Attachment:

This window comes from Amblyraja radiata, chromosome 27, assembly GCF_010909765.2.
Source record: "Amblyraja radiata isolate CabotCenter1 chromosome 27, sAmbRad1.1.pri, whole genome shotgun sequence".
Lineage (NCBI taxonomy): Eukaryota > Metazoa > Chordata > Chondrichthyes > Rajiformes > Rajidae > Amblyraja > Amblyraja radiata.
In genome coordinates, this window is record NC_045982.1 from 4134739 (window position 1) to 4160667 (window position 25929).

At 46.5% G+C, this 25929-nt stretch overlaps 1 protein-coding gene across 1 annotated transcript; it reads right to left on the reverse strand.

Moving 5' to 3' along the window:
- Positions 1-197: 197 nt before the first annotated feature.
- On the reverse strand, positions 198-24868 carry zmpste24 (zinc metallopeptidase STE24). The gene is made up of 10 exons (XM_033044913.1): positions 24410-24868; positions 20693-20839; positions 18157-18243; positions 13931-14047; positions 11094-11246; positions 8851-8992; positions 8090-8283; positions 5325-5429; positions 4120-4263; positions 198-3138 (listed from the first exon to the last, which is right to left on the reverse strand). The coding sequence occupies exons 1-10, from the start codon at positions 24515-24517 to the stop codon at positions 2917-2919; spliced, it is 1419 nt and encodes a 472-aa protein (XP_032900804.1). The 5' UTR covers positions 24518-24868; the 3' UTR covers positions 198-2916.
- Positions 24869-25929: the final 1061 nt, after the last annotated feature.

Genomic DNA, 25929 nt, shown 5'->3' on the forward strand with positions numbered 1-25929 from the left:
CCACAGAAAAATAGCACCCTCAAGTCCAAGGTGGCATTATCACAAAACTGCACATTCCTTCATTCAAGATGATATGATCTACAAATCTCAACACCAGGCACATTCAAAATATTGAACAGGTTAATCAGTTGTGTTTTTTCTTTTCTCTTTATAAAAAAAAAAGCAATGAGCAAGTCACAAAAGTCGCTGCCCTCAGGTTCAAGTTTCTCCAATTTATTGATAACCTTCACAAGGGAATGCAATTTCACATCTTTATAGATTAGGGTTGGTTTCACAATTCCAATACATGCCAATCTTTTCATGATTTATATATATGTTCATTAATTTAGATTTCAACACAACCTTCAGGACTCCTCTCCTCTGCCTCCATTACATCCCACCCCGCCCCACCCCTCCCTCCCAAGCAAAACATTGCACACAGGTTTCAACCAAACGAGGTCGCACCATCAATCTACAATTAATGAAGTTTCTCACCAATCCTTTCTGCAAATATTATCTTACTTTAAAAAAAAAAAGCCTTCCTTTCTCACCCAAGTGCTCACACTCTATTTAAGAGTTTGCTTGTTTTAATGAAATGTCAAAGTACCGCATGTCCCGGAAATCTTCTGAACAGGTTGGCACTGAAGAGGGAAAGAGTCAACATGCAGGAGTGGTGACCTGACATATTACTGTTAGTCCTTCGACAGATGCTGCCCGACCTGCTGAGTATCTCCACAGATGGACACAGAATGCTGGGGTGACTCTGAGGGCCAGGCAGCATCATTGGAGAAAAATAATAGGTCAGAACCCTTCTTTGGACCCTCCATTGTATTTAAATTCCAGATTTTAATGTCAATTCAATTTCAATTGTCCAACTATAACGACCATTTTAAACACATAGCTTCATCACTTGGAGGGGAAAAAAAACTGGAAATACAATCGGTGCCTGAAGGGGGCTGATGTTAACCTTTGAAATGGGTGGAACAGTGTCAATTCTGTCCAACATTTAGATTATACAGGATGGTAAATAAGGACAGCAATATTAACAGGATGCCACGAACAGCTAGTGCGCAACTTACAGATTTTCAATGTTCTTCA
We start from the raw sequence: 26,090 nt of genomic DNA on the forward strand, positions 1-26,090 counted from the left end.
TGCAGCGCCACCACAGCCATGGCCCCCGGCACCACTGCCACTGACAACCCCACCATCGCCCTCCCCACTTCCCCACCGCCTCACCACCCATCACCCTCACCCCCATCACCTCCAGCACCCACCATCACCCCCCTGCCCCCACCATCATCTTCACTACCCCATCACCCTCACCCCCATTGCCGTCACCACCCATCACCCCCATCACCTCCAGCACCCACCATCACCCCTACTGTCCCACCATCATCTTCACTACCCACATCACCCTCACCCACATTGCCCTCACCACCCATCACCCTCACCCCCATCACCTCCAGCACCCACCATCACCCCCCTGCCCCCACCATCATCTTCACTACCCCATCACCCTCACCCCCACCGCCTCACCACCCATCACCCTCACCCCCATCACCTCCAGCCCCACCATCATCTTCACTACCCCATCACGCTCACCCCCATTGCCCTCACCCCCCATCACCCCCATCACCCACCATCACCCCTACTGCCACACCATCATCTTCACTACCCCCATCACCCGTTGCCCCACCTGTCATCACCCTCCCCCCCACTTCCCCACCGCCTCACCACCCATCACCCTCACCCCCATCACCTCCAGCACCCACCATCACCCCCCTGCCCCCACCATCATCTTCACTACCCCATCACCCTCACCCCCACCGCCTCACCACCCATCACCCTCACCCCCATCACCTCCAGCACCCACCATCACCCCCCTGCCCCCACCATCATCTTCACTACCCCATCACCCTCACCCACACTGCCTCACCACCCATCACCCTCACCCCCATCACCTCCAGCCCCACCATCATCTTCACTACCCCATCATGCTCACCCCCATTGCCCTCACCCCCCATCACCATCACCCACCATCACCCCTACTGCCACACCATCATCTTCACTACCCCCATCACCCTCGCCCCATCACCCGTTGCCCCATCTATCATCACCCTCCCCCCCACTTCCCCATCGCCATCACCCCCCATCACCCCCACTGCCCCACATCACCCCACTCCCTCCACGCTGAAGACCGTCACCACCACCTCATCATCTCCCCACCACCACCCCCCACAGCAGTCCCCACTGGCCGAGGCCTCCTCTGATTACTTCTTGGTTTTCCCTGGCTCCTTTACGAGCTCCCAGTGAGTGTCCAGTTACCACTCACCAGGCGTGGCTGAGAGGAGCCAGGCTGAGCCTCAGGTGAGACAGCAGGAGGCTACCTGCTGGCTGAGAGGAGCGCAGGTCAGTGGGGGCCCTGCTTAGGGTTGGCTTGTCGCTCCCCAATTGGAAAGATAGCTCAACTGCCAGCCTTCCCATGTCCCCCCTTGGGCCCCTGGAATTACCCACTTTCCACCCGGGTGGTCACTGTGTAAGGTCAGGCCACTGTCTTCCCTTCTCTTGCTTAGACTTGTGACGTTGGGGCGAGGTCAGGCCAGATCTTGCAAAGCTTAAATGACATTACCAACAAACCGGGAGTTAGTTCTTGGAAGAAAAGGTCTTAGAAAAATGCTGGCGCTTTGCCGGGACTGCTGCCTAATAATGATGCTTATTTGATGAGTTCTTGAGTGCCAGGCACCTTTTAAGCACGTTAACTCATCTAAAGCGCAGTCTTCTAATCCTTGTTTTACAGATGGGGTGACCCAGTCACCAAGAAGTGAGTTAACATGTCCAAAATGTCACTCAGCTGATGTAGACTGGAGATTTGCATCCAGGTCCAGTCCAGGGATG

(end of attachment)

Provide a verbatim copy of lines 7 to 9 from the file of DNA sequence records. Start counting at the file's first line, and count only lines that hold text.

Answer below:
- Positions 1-197: 197 nt before the first annotated feature.
- On the reverse strand, positions 198-24868 carry zmpste24 (zinc metallopeptidase STE24). The gene is made up of 10 exons (XM_033044913.1): positions 24410-24868; positions 20693-20839; positions 18157-18243; positions 13931-14047; positions 11094-11246; positions 8851-8992; positions 8090-8283; positions 5325-5429; positions 4120-4263; positions 198-3138 (listed from the first exon to the last, which is right to left on the reverse strand). The coding sequence occupies exons 1-10, from the start codon at positions 24515-24517 to the stop codon at positions 2917-2919; spliced, it is 1419 nt and encodes a 472-aa protein (XP_032900804.1). The 5' UTR covers positions 24518-24868; the 3' UTR covers positions 198-2916.
- Positions 24869-25929: the final 1061 nt, after the last annotated feature.